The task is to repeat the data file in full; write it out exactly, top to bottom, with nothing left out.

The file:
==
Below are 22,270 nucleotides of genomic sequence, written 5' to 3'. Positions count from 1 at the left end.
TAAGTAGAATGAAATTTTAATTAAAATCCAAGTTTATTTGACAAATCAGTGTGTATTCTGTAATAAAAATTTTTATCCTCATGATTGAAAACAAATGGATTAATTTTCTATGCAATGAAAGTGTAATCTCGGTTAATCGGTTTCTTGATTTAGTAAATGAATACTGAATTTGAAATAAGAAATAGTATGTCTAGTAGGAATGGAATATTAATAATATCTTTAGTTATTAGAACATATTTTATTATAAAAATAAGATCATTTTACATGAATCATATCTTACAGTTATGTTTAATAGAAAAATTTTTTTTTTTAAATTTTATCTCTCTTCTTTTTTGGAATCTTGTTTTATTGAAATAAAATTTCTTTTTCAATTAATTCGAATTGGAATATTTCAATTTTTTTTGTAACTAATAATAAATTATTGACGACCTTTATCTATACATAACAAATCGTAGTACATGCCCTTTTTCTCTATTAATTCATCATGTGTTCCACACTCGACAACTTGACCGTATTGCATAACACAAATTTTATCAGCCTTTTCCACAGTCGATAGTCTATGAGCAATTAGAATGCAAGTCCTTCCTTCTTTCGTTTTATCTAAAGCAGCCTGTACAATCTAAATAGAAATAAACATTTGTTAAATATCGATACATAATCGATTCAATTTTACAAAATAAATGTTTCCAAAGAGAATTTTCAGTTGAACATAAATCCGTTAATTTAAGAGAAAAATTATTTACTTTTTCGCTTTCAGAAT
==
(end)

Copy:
Below are 22,270 nucleotides of genomic sequence, written 5' to 3'. Positions count from 1 at the left end.
TAAGTAGAATGAAATTTTAATTAAAATCCAAGTTTATTTGACAAATCAGTGTGTATTCTGTAATAAAAATTTTTATCCTCATGATTGAAAACAAATGGATTAATTTTCTATGCAATGAAAGTGTAATCTCGGTTAATCGGTTTCTTGATTTAGTAAATGAATACTGAATTTGAAATAAGAAATAGTATGTCTAGTAGGAATGGAATATTAATAATATCTTTAGTTATTAGAACATATTTTATTATAAAAATAAGATCATTTTACATGAATCATATCTTACAGTTATGTTTAATAGAAAAATTTTTTTTTTTAAATTTTATCTCTCTTCTTTTTTGGAATCTTGTTTTATTGAAATAAAATTTCTTTTTCAATTAATTCGAATTGGAATATTTCAATTTTTTTTGTAACTAATAATAAATTATTGACGACCTTTATCTATACATAACAAATCGTAGTACATGCCCTTTTTCTCTATTAATTCATCATGTGTTCCACACTCGACAACTTGACCGTATTGCATAACACAAATTTTATCAGCCTTTTCCACAGTCGATAGTCTATGAGCAATTAGAATGCAAGTCCTTCCTTCTTTCGTTTTATCTAAAGCAGCCTGTACAATCTAAATAGAAATAAACATTTGTTAAATATCGATACATAATCGATTCAATTTTACAAAATAAATGTTTCCAAAGAGAATTTTCAGTTGAACATAAATCCGTTAATTTAAGAGAAAAATTATTTACTTTTTCGCTTTCAGAAT